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UC ordered to cough up $1.9 million to former vet students, court says
Veterinarians enrolled in UC-Davis' veterinary medicine program in 2003 may be up for a payout.
SAN FRANCISCO — Veterinarians who enrolled in the University of California-Davis' veterinary medicine program in 2003 may be up for a tuition reimbursement.
A San Francisco Superior Court ruled against the school in a more than four-year-old complaint about rising tuition. The final ruling, made in mid-March, orders the University of California (UC) system to repay $38 million in professional school fees to students who enrolled in its professional programs during the 2003-04 school year. That translates to about $1.9 million in tuition reimbursement to former veterinary school students.
At press time, the university was undecided on whether or not it would pursue an appeal of the court's decision.
The complaint, initiated by four former professional students at UC, argued that UC literature for the 2003-04 year promised students that professional degree fees would remain flat during their enrollment period. The marketing literature touted this flat fee beginning in 1994, but the university's Board of Regents increased fees beginning in late 2003 when faced with budget shortfalls, according to the court order. Students may have made decisions to attend UC based on this flat-fee promise, the judge's order stated.
"It was reasonable for students who accepted the university's offer of admission prior to Aug. 25, 2003 to believe the statement regarding the university's professional degree fee policy, as set forth in the last publicly available Official Fee Guide, would apply to them," the court's summary judgment says.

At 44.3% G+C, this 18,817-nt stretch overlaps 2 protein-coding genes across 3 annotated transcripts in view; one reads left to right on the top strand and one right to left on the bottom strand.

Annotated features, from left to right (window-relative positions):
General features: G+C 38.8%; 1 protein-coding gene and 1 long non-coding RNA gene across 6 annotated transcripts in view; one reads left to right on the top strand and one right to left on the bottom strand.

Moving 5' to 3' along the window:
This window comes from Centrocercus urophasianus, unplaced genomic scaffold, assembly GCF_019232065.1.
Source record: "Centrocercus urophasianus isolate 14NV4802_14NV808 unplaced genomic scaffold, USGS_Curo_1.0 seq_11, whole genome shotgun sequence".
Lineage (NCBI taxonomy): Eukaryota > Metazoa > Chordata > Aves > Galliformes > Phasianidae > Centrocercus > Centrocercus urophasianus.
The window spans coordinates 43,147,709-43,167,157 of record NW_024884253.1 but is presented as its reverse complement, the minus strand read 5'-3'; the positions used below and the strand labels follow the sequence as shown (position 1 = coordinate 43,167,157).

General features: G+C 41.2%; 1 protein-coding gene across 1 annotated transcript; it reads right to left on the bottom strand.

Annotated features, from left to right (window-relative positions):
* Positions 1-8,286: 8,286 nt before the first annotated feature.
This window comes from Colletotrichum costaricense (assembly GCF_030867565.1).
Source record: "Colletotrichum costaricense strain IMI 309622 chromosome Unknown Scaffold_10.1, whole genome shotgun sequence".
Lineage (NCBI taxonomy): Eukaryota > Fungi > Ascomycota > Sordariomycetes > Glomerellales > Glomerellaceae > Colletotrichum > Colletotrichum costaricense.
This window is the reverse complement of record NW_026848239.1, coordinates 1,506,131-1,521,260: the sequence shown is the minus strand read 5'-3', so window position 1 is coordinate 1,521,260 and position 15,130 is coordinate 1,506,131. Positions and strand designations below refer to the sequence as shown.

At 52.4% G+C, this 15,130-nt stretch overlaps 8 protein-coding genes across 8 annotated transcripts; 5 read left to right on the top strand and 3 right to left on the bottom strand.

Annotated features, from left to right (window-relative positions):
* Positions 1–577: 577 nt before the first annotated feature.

Nearly 3,000 former students from UC schools of law, medicine, dentistry, veterinary medicine, nursing, pharmacy and business are impacted by the judgment.
The university was ordered to reimburse the difference of professional degree fees from the original amount marketed during the 2003-04 enrollment, plus 10 percent interest, according to court records. For veterinary students, those fees increased from $6,565 to $10,565 from the 2003-04 term to the 2004-05 term, and by another $300 the following term.
Veterinary students enrolled during this period could stand to receive as much as $16,000 from the university.
A similar suit challenging student fee increases at UC, Kashmiri v. Regents of the University of California, also was decided in favor of UC students and was held up on appeal in early 2008. The case was cited repeatedly in the court's decision in this suit.
"The trial court made errors," says Ricardo Vazquez, a spokesman for the office of the president at UC. "We believe that the university never made any commitment to the students that their fees would remain constant during their enrollment."
If the university appeals the court's decision, it would not have to repay any award to plaintiffs until a ruling is made on the appeal.
Once the court's March 20 ruling is finalized, UC will have 60 days to file a notice of appeal, explains Christopher Patti, UC's attorney. The appeal could then take as long as a year to resolve.
In the Kashmiri case, Vazquez says the university used short-term fee increases for current students to finance the awards it had to pay out to former students. Whether that is the case this time is up to the Board of Regents, he says.
"We don't know," Vazquez answers when asked about how the struggling UC system will finance this penalty. "It really is the Regents' decision of what to do."
The UC system already is facing a more than $630 million funding gap for the 2010-2011 school year, and mid-year student fee increases of 15 percent for graduate professional students and 2.6 percent for graduate academic students in 2009-10 already have been proposed. Other planned fee increases include a 15 percent jump in student fees for all students in 2010-11 and 7 to 22 percent increases in professional school fees.
If the university decides not to appeal the court's decision, or if the appeal fails, students who stand to gain from the class-action suit would be notified by attorneys for the plaintiff or by the court about how to obtain the settlement. A class-action administrator likely will be appointed to distribute the funds, Patti adds.
Attorneys for the plaintiffs could not be reached for additional details by press time.